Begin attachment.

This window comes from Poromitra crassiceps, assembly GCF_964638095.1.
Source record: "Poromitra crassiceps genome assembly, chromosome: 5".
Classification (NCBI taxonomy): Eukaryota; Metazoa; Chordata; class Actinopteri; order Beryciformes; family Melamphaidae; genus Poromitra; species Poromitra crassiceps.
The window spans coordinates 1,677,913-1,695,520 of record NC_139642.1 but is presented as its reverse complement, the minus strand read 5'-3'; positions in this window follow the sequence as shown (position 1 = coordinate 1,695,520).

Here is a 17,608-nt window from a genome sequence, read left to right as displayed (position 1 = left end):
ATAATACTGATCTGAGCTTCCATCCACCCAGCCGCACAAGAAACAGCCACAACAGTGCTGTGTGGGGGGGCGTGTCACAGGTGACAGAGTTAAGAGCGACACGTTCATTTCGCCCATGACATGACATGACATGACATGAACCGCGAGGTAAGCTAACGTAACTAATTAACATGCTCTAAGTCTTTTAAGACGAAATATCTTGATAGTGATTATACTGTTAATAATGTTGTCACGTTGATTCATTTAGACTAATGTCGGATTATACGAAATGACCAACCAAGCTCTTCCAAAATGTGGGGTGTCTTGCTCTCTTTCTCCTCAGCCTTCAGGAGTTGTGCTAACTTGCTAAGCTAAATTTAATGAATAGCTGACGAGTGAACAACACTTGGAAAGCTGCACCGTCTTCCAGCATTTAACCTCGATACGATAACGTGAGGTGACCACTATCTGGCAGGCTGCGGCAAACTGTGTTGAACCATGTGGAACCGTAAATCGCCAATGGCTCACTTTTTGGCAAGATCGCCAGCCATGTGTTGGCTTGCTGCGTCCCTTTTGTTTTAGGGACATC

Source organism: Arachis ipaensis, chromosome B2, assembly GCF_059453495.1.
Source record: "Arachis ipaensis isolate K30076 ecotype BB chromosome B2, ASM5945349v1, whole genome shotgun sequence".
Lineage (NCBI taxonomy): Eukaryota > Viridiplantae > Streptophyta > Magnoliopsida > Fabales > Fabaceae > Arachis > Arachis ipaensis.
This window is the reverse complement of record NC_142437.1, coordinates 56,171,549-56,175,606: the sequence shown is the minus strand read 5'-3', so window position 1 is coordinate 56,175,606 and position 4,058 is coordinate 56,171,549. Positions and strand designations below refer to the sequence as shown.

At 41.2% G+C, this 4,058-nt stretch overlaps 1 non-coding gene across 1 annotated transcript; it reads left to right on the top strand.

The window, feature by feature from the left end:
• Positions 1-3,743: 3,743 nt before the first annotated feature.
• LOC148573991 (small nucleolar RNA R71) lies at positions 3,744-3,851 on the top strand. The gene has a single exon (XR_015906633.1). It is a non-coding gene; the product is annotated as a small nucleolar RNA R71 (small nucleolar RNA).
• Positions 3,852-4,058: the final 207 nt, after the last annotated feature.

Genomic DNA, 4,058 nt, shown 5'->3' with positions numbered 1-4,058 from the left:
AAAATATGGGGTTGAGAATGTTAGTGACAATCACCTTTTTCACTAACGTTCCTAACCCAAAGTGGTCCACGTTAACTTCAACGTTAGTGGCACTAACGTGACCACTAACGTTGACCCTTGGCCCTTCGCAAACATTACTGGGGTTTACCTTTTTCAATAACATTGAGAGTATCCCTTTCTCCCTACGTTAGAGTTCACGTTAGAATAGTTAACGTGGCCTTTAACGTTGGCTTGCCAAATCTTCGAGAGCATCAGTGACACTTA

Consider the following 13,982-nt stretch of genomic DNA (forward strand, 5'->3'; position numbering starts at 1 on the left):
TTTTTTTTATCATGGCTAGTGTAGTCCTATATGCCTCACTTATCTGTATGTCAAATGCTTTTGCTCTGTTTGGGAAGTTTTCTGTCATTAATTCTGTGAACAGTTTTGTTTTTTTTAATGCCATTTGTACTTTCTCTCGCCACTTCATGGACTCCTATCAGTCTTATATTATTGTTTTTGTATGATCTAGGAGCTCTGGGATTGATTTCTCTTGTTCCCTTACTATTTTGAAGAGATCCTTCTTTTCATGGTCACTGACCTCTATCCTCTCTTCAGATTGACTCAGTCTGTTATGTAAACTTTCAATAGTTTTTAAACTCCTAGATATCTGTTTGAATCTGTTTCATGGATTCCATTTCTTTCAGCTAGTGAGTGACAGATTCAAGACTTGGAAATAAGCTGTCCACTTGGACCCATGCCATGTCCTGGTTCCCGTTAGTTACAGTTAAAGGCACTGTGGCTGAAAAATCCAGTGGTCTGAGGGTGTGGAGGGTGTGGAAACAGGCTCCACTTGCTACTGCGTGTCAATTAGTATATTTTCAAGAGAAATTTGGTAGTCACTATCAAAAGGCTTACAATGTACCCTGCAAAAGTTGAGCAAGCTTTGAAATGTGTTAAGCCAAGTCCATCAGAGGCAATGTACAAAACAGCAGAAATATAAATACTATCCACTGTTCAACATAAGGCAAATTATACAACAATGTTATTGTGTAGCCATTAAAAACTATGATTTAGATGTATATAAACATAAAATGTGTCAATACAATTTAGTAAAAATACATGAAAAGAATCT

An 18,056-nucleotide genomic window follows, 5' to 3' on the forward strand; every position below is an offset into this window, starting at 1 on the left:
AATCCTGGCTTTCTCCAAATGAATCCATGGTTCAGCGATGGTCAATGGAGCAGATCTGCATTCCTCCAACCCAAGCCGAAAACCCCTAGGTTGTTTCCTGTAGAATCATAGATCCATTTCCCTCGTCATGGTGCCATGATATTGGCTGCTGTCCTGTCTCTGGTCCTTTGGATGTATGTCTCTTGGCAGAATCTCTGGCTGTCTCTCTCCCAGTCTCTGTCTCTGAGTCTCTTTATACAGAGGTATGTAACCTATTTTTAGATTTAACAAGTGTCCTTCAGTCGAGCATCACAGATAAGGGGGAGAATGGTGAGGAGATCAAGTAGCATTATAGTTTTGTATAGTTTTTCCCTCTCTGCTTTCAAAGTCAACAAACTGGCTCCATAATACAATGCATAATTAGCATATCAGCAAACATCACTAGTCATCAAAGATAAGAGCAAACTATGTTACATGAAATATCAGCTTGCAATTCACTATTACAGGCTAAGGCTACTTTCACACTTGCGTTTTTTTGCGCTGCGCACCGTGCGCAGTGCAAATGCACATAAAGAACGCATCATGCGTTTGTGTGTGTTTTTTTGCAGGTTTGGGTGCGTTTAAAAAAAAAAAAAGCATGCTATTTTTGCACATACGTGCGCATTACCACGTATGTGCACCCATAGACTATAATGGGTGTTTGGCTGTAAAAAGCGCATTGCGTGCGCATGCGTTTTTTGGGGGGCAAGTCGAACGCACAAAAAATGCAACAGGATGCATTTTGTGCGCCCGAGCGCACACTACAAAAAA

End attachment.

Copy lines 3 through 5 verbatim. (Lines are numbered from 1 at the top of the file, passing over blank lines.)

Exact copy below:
Classification (NCBI taxonomy): Eukaryota; Metazoa; Chordata; class Actinopteri; order Beryciformes; family Melamphaidae; genus Poromitra; species Poromitra crassiceps.
The window spans coordinates 1,677,913-1,695,520 of record NC_139642.1 but is presented as its reverse complement, the minus strand read 5'-3'; positions in this window follow the sequence as shown (position 1 = coordinate 1,695,520).

Here is a 17,608-nt window from a genome sequence, read left to right as displayed (position 1 = left end):